Welcome to Protect DuPage
The Protect DuPage website and its related social media accounts are your sources for official information from the DuPage County Office of Homeland Security and Emergency Management (OHSEM). The information is periodically updated and is geared towards
preparing you to respond to and recover from emergencies or disasters. Connect with us by subscribing to our
Twitter feed (see below),
Facebook account and
YouTube account. If you do not use social media, we created
the "Social Media Feeds" page for you, located on the left side of this page, to stay informed. We hope you enjoy these features and
find it of value.
Alerts, Updates, and Information from Twitter @ProtectDuPage
August - School and Campus Preparedness Month
August is School and Campus Preparedness Month in Illinois, and the DuPage County Office of Homeland Security and Emergency Management encourages parents to take a few moments to learn some important tips so their children can stay safe during the upcoming school year:
- Talk to your children's school officials and learn about the school's emergency plan.
- Learn about the school's plan regarding early dismissal if severe weather or some other type of emergency were to occur during the school day.
- Ensure that the school has your current contact information (work#, mobile phone#, etc.), in case an emergency occurs and school officials need to contact you
- If your children arrive home from school while you're at work, be sure they know a trusted friend or neighbor they can call if they need help
- Take an active role in school emergency planning. Ask school officials if you can serve on the school's safety committee so you can provide input from a parent's perspective
- Talk to your children about the types of emergencies that may occur while they're at school. Psychologists state that children are often more scared of the “unknown” (situations and emergencies that are not talked about), and that providing kids with accurate, factual information is more likely to cause the children to respond appropriately if an emergency does occur while they are at school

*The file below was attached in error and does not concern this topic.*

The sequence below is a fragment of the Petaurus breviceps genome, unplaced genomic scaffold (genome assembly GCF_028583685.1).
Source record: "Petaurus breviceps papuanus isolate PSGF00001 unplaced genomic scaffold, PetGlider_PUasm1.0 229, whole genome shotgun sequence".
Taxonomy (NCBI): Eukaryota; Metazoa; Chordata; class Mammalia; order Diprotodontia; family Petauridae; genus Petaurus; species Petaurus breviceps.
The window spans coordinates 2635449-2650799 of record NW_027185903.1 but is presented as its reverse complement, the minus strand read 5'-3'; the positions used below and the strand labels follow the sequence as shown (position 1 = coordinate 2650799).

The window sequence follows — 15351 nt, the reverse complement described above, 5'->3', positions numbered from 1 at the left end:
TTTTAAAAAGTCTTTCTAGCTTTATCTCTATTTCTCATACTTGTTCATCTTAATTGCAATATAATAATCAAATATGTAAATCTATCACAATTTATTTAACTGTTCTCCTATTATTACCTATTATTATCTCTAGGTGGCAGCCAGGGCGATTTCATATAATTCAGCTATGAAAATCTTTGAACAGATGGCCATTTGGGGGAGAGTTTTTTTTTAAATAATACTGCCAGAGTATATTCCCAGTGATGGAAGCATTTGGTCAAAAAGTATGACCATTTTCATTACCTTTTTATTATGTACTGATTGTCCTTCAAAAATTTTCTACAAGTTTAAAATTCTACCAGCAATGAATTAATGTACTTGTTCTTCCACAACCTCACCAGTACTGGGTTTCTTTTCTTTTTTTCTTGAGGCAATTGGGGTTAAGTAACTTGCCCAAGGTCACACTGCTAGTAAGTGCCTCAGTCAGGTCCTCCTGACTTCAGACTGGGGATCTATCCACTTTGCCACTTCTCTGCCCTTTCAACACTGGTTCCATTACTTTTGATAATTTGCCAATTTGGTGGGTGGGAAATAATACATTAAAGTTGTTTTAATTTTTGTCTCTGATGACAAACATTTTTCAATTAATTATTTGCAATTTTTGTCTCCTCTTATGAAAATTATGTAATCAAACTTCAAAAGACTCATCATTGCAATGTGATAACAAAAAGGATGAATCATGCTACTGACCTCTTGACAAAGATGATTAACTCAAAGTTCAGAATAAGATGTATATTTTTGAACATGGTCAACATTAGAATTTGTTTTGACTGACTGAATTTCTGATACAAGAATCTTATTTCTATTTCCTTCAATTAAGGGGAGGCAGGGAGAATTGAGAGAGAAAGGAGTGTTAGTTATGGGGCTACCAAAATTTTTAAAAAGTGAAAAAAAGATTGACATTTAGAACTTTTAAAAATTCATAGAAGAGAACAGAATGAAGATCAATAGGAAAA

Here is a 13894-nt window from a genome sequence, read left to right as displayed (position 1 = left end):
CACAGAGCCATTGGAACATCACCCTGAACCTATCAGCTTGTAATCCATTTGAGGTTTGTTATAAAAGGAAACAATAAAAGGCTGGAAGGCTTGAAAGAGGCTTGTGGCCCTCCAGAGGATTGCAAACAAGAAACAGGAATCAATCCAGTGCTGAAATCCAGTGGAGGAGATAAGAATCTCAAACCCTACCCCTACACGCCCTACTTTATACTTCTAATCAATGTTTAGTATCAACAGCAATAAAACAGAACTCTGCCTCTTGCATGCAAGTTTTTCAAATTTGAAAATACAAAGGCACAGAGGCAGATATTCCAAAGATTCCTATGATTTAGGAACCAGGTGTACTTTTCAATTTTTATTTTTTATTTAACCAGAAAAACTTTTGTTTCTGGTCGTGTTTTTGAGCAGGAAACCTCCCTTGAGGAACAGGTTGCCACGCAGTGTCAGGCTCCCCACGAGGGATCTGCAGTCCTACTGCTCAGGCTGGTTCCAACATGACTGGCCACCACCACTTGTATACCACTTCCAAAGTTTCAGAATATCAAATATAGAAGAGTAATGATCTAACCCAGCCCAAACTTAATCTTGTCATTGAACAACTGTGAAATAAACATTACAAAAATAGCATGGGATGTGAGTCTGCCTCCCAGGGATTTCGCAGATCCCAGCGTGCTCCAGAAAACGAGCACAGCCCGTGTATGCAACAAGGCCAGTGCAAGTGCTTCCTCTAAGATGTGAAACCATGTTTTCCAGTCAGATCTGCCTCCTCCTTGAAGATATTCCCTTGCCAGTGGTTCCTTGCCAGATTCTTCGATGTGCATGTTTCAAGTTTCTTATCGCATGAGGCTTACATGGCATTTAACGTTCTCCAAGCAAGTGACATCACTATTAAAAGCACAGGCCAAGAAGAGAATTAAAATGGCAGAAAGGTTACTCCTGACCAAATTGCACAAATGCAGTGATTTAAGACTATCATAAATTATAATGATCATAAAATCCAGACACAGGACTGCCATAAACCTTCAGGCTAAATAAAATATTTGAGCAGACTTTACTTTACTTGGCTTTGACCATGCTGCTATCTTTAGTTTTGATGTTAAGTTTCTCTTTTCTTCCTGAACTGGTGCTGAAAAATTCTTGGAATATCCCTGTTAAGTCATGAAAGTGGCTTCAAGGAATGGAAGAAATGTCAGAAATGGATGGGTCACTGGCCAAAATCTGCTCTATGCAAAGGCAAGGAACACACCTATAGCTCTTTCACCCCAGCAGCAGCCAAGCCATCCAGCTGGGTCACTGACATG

- Check immunization records to ensure your kids are up to date on shots.
For additional tips, please view the resources below:
Severe Weather Preparedness
Severe weather in our area generally means severe thunderstorms. Now when you hear the words “severe thunderstorm” in the forecast, be ready for more than just heavy rain and lightning. Severe thunderstorms can also bring hail, strong wind gusts, flash
floods, and tornadoes. These storms could also cause power outages.
It’s important to be prepared and know what steps you will take when a disaster strikes.
One of the most important steps is to have multiple ways to receive warnings and alerts (e.g.
internet, local TV and radio,
Wireless Emergency Alerts and weather apps,
NOAA Weather Alert Radio, from family, friends and coworkers,
FEMA App). Also, the
Weather Watcher Page from the National Weather Service Chicago Weather Forecast Office is a great resource for advanced information to allow you to prepare.
Severe weather can happen at any time and anywhere. Practice your emergency plans regularly so that everyone in your home or office knows what to do when a severe weather warning is issued. Be aware of severe weather plans no matter where you travel (e.g.
shopping centers, place of worship, schools, theater).
View the below resources for tips and information pertaining to severe weather preparedness. Additional information is available in the
Severe Weather Preparedness Guide developed by IEMA and the NWS and on the
emergency preparedness page of